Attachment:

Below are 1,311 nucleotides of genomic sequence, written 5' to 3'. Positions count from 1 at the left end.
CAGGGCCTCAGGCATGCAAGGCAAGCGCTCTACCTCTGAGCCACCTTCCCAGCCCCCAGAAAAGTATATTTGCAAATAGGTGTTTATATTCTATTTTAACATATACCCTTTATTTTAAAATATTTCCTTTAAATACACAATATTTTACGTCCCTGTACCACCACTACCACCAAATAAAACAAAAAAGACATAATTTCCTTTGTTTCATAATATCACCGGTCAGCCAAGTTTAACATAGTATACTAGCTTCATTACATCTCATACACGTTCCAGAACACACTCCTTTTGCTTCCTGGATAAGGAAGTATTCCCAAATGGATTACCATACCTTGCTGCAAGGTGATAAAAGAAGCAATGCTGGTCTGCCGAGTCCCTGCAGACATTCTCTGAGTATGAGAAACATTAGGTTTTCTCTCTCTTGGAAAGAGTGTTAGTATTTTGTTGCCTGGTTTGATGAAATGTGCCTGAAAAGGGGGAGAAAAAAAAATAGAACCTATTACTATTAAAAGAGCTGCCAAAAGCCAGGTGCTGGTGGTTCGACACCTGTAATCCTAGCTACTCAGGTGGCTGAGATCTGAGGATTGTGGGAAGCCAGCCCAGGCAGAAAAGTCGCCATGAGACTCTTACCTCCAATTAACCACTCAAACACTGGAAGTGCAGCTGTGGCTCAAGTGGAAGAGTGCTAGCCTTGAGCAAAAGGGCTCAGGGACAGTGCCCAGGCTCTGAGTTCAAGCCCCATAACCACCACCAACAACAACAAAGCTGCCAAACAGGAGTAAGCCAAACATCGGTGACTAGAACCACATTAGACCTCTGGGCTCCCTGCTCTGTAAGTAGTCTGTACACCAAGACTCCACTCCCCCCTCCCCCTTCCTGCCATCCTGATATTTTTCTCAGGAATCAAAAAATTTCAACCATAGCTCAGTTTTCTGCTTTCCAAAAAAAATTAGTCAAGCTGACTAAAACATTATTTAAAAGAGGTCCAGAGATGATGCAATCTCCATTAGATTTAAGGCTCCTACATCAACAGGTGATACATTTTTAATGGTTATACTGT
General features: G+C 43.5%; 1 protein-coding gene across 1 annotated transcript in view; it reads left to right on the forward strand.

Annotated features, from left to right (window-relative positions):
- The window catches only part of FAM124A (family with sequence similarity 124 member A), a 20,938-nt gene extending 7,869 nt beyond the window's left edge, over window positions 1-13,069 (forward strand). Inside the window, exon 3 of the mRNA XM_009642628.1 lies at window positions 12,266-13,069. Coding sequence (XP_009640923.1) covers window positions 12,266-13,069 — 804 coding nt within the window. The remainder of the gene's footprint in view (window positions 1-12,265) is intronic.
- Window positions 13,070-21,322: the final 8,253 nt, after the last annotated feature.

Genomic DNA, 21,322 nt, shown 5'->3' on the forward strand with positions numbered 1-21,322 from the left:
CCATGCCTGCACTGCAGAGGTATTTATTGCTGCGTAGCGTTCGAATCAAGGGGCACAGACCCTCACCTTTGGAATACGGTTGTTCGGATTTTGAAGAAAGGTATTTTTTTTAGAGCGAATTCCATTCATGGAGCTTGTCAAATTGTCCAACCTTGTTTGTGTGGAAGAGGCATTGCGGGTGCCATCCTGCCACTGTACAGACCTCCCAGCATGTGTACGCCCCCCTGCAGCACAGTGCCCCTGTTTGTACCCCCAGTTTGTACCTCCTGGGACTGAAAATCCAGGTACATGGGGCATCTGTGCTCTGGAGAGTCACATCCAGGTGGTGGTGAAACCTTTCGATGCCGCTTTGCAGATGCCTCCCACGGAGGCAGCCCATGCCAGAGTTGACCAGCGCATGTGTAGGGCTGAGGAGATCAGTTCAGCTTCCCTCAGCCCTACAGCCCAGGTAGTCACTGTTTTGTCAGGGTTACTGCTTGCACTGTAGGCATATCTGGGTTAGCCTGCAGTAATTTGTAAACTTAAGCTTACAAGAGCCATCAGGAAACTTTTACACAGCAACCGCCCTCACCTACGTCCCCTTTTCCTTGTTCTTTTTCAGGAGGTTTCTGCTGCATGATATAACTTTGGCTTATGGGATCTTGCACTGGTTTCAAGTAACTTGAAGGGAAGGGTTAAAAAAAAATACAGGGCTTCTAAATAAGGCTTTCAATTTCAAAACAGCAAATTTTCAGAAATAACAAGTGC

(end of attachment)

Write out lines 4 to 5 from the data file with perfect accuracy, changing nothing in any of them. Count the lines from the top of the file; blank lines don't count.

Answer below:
Annotated features, from left to right (window-relative positions):
- The window catches only part of FAM124A (family with sequence similarity 124 member A), a 20,938-nt gene extending 7,869 nt beyond the window's left edge, over window positions 1-13,069 (forward strand). Inside the window, exon 3 of the mRNA XM_009642628.1 lies at window positions 12,266-13,069. Coding sequence (XP_009640923.1) covers window positions 12,266-13,069 — 804 coding nt within the window. The remainder of the gene's footprint in view (window positions 1-12,265) is intronic.